fans... dismiss Billion Dollar Brain as an aberration, an early commercial
diversion before he found his voice... Yet a careful viewing ... shows it
consistent with Russell’s personal vision, remarkably so for a mainstream
thriller directed under contract" (Mark Dellar, Bright Lights Film
Journal, 1 Feb 2003, click
Billion Dollar Brain from 1967 could have been the start of
a wealthy career for Russell, his second film but this one commissioned by
the James Bond producer Harry Saltzman, story by novelist Len Deighton and
with Michael Caine starring in his third Harry Palmer role. However
the film shows little ability to direct an action film, and you might be
mistaken in thinking Russell could make television but not cinema. The
pace is too fast with scene, location and plot twist following
relentlessly. It is Russell's only action film apart from Dogboys.
The obituary of Karl Malden in The Times 3 Jul 2009 describes Billion
Dollar Brain as the film that torpedoed the Harry Palmer series.
There is some Bergman-like close photography of faces but it comes across as
pretentious. Michael Caine plays his usual
bespectacled detective/spy role without any variation.
In the sauna wearing a large fur coat he claims to be hot but
he doesn't sweat. Awaking among a pile of dead bodies (the people he had
partied with the night before) the feeling is of the inconvenience of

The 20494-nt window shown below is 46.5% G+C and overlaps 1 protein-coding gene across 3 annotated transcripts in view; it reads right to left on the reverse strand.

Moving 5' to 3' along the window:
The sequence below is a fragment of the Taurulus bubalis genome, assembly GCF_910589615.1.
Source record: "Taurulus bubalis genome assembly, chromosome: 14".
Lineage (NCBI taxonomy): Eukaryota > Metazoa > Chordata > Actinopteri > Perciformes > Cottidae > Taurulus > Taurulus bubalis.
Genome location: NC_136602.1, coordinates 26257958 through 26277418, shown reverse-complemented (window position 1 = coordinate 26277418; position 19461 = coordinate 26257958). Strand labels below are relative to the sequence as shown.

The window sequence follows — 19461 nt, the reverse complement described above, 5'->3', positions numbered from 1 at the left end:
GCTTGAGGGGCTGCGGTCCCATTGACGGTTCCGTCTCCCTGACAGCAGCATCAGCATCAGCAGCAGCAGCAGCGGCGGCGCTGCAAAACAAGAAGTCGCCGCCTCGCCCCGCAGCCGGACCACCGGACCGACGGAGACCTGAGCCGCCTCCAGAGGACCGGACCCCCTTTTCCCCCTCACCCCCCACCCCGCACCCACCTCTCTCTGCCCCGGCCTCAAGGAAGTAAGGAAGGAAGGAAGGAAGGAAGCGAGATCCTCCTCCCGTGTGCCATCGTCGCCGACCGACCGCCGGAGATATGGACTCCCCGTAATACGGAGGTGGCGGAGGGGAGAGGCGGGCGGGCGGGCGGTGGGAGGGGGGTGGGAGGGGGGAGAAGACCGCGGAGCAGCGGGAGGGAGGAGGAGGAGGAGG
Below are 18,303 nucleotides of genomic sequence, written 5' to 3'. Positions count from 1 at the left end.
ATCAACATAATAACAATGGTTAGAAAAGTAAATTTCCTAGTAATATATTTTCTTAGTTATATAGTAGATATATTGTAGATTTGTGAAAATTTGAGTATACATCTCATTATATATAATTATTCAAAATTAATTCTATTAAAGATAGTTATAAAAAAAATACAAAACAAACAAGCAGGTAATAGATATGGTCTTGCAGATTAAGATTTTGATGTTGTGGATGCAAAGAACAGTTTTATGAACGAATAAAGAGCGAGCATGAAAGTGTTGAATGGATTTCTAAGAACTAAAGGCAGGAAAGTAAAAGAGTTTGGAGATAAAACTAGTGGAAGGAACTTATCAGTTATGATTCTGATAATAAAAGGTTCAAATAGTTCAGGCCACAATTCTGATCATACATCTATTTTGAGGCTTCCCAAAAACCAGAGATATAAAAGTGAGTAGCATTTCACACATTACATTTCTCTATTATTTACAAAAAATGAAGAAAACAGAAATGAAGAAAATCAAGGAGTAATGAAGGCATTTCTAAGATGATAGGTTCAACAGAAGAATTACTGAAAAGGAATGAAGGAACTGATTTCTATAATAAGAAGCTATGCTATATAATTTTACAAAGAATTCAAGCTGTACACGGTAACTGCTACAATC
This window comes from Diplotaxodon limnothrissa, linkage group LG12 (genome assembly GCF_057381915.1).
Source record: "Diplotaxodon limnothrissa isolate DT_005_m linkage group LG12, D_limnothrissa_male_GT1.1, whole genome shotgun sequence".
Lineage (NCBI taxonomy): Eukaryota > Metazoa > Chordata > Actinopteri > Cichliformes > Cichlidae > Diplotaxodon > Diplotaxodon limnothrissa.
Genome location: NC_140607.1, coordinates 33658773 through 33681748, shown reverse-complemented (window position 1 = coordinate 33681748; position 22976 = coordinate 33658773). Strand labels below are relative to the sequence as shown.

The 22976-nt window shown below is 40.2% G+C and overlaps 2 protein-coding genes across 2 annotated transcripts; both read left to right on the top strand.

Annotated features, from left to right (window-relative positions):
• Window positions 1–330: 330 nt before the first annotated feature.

crawling out rather than revulsion or sorrow.
The plot concerns a computer (predictably the
billion dollar brain), taking over the world etc
etc etc. The computer will be used to help spread a virus,
but not a computer virus, the old fashioned human virus.
In the credits the title is also given in digits though the number is well above a billion (even above a
British billion which is a million million rather than the American
thousand million) having 18 zeroes. The plot meanders from London to Finland and
to Pinewood Studio Russia and America. But the Finnish
locations are not used well and could just as well be
London. There is a rich Texan anti-communist General
Midwinter ("now is the winter of our
discontent") who wants to start a revolution in
Latvia. He has some of the phobias of anti-Communist
General Jack Ripper from Dr Strangelove (minor actor Paul Tamarin plays in both).
The plot is very silly, and involves eggs smuggled in a thermos flask.
Ken tries his best to do an action film, but the
horror images are skimmed over and it is back to the artistry.
The imagery fits a monitor film, but slows down
an action film. And Ken can't do dialogue so the plot development does drag on.
And Ken can't resist filling the film with artwork.
The shots are beautiful, but clash in an action film.
The army on the move look more like a group of
people starting an expensive caravan holiday, and the large cast often
doesn't work: the opposite of his television work- how to make a large
cast seem tiny.
The coup fails when Soviet planes bomb the ice and the invading
army sinks under the water.
In The Times, 16 Nov 1967, John Russell Taylor says "Ken Russell
seems unable to link sequences other than by a showy shock cut, or to
resist a constant dazzle of visual irrelevances as we focus in and out
on practically anything that happens to come between the camera and its